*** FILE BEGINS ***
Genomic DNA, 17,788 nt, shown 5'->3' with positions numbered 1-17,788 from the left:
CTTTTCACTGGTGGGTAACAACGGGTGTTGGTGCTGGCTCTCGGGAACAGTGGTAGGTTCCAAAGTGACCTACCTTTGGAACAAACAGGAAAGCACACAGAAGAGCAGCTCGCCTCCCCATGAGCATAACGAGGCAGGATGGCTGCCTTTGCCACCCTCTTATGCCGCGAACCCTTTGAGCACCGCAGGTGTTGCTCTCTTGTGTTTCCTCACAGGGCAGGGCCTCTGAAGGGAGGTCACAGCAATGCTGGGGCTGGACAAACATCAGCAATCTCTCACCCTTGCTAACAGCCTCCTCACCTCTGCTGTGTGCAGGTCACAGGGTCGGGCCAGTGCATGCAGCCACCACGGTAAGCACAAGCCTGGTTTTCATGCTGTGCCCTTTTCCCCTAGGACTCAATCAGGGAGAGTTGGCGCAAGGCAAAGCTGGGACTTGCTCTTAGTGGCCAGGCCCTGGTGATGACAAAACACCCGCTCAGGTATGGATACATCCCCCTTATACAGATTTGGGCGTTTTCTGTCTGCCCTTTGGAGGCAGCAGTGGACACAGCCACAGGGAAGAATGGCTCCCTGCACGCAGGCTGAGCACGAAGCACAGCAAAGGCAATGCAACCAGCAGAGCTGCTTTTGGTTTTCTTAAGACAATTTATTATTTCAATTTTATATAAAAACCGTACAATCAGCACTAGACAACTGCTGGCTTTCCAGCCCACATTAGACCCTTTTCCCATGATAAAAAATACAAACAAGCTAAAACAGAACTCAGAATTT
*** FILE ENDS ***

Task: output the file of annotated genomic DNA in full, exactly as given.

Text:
Genomic DNA, 17,788 nt, shown 5'->3' with positions numbered 1-17,788 from the left:
CTTTTCACTGGTGGGTAACAACGGGTGTTGGTGCTGGCTCTCGGGAACAGTGGTAGGTTCCAAAGTGACCTACCTTTGGAACAAACAGGAAAGCACACAGAAGAGCAGCTCGCCTCCCCATGAGCATAACGAGGCAGGATGGCTGCCTTTGCCACCCTCTTATGCCGCGAACCCTTTGAGCACCGCAGGTGTTGCTCTCTTGTGTTTCCTCACAGGGCAGGGCCTCTGAAGGGAGGTCACAGCAATGCTGGGGCTGGACAAACATCAGCAATCTCTCACCCTTGCTAACAGCCTCCTCACCTCTGCTGTGTGCAGGTCACAGGGTCGGGCCAGTGCATGCAGCCACCACGGTAAGCACAAGCCTGGTTTTCATGCTGTGCCCTTTTCCCCTAGGACTCAATCAGGGAGAGTTGGCGCAAGGCAAAGCTGGGACTTGCTCTTAGTGGCCAGGCCCTGGTGATGACAAAACACCCGCTCAGGTATGGATACATCCCCCTTATACAGATTTGGGCGTTTTCTGTCTGCCCTTTGGAGGCAGCAGTGGACACAGCCACAGGGAAGAATGGCTCCCTGCACGCAGGCTGAGCACGAAGCACAGCAAAGGCAATGCAACCAGCAGAGCTGCTTTTGGTTTTCTTAAGACAATTTATTATTTCAATTTTATATAAAAACCGTACAATCAGCACTAGACAACTGCTGGCTTTCCAGCCCACATTAGACCCTTTTCCCATGATAAAAAATACAAACAAGCTAAAACAGAACTCAGAATTT